Forefoot Injuries In Sport: How To Avoid Them

Forefoot Pain

 

At TFC Podiatry, this month we are talking about pain into the ball of the foot. As sports returns post lockdown we are seeing a lot of injured athletes with pain into the ball of the foot. As the nature of many high-intensity sports, the foot and particularly the forefoot can be placed under a large amount of strain, making forefoot injuries highly prevalent. While such injuries aren’t totally preventable, there are a number of interventions that can be put in place to reduce the likelihood of developing such injuries.

 

How can my injury be diagnosed?

As podiatrists, we are able to combine evidence from thorough history checking as well as with palpation and an understanding of forefoot injuries to come up with a diagnosis. We are also able to refer for further imaging, such as X-rays, ultrasounds, MRI’s or CT scans to confirm a diagnosis.

 

Risk factors for developing forefoot injuries

  • Foot posture (excessive pronation or supination of the foot)
  • Compression of the forefoot, whether it be caused by tight footwear or foot posture
  • Training errors
  • Tight posterior leg muscles
  • Playing a sport that involves increased forces placed on the forefoot.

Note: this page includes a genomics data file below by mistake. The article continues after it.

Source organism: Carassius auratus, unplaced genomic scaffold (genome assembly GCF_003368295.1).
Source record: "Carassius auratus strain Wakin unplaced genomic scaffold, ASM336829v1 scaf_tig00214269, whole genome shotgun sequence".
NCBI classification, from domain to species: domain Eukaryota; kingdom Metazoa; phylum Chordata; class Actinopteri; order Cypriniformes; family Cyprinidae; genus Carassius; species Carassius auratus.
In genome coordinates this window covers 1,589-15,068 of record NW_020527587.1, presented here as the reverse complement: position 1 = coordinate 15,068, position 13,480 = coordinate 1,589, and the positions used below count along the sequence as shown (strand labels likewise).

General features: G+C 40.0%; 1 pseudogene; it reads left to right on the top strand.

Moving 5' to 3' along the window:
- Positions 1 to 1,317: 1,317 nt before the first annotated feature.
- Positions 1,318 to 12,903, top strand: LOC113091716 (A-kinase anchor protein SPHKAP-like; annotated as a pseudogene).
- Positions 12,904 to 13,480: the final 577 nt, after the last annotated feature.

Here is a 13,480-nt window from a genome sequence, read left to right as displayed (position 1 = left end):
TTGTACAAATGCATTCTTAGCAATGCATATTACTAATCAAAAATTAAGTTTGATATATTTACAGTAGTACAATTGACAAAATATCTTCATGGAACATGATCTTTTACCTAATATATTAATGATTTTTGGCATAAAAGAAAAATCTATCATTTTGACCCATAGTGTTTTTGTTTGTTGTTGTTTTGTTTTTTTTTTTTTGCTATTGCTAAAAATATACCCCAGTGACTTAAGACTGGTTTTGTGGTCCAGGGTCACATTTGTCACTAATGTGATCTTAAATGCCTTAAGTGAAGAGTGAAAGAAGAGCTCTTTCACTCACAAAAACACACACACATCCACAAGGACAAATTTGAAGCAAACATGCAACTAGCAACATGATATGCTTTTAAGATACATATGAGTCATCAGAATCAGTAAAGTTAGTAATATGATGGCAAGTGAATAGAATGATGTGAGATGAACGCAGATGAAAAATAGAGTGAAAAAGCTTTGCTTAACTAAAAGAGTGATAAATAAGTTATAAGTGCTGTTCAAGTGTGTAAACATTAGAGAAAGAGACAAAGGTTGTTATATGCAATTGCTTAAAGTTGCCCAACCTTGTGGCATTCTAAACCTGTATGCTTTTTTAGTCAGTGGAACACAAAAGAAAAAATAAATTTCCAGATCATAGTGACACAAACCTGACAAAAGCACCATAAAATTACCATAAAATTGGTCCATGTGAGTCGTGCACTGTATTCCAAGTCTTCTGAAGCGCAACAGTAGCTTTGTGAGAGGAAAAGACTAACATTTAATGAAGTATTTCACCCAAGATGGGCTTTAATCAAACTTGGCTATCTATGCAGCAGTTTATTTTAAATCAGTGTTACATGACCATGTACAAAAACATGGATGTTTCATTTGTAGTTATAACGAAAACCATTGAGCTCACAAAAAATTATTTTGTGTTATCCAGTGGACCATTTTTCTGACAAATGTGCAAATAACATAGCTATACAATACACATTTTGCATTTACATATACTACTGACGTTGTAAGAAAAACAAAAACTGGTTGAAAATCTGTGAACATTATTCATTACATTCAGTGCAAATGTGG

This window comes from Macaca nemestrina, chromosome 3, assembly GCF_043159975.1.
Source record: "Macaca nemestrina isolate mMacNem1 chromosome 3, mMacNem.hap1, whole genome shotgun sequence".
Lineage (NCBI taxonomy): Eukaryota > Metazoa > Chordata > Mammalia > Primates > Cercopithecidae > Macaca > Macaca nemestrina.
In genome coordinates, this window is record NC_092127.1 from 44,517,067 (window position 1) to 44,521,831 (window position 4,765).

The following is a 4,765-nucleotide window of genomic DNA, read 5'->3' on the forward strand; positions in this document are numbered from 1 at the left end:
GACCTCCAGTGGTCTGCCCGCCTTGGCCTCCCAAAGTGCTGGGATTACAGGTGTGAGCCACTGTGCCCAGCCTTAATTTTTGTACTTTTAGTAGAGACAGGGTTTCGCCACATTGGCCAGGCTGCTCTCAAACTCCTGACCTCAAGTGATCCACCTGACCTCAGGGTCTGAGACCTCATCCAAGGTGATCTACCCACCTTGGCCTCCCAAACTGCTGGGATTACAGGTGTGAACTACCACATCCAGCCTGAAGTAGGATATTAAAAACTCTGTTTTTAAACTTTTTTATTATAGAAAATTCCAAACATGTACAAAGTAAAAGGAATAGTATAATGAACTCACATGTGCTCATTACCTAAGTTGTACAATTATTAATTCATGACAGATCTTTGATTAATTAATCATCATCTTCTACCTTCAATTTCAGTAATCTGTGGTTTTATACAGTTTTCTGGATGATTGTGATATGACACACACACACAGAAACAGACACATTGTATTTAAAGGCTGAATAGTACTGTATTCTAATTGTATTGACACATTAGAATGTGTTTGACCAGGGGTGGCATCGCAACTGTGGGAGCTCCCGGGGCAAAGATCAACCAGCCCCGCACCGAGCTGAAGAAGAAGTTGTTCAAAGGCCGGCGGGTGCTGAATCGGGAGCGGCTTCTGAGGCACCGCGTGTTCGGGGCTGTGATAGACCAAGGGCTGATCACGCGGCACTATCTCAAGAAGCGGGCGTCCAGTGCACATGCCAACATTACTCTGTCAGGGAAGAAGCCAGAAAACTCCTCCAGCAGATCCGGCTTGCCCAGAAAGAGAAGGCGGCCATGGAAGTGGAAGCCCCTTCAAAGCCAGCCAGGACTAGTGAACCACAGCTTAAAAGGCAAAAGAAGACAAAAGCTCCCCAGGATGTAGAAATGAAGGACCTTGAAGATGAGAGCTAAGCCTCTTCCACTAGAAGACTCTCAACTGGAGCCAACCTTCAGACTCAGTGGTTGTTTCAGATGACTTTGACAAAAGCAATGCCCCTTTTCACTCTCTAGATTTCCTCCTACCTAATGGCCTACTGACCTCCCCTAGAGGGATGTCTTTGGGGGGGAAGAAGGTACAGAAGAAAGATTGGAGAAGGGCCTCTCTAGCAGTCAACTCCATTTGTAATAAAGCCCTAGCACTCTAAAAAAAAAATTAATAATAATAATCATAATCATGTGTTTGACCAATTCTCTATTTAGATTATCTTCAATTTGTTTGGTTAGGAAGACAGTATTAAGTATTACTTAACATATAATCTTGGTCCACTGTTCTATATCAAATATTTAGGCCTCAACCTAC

Tips to reduce the likelihood of developing forefoot injuries

Avoid training errors

Overtraining can increase the risk of forefoot injuries greatly by introducing too much load too quickly. Just like the rest of your body, your foot and lower leg muscles take time to adapt to added training loads. Listen to your how your body feels and train according to your own fitness levels.

 

Get fitted into the right footwear correctly

Most sports have footwear specifically designed for the movements involved in that sport. Football boots, cycling shoes and ballet/dancing shoes all tend to be quite narrow footwear. Make sure you get fitted by a professional correctly into the right size and style for you as to avoid compressing the components of the forefoot.

 

Don’t skip leg day (more specifically, calves)

Having weaker and tight calf muscles may have the potential to make you rely on the joints in your forefoot in gait to make up for the weaker muscles surrounding the ankle joint. Be sure to keep up your calf strength at the gym with calf raises.

 

If you feel something may not be right, seek help early

Early detection if such injuries in the forefoot may be the difference between being able to keep playing your sport and having to take a few weeks off. With early detection of some forefoot injuries we may be able to keep you playing whilst providing a thorough treatment plan.

 

How can we help you?

Our team of Podiatrists are able to create case-specific management plans for many forefoot injuries to get you returning to your sport as quickly as possible. Some treatment options for these include:

  • Offloading, whether that be with a CAM walker (moonboot), orthotics, strapping, padding or changing of footwear
  • Soft tissue therapy, often including dry needling and shockwave therapy
  • Temporary changes to exercise regimes, to allow optimal loading and rest to occur. Sometimes this may include complete rest from exercising
  • Strengthening of the intrinsic foot muscles and lower leg muscles
  • Removal of any corns/calluses/warts via debridement
  • A referral to a podiatric/orthopaedic surgeon is sometimes required.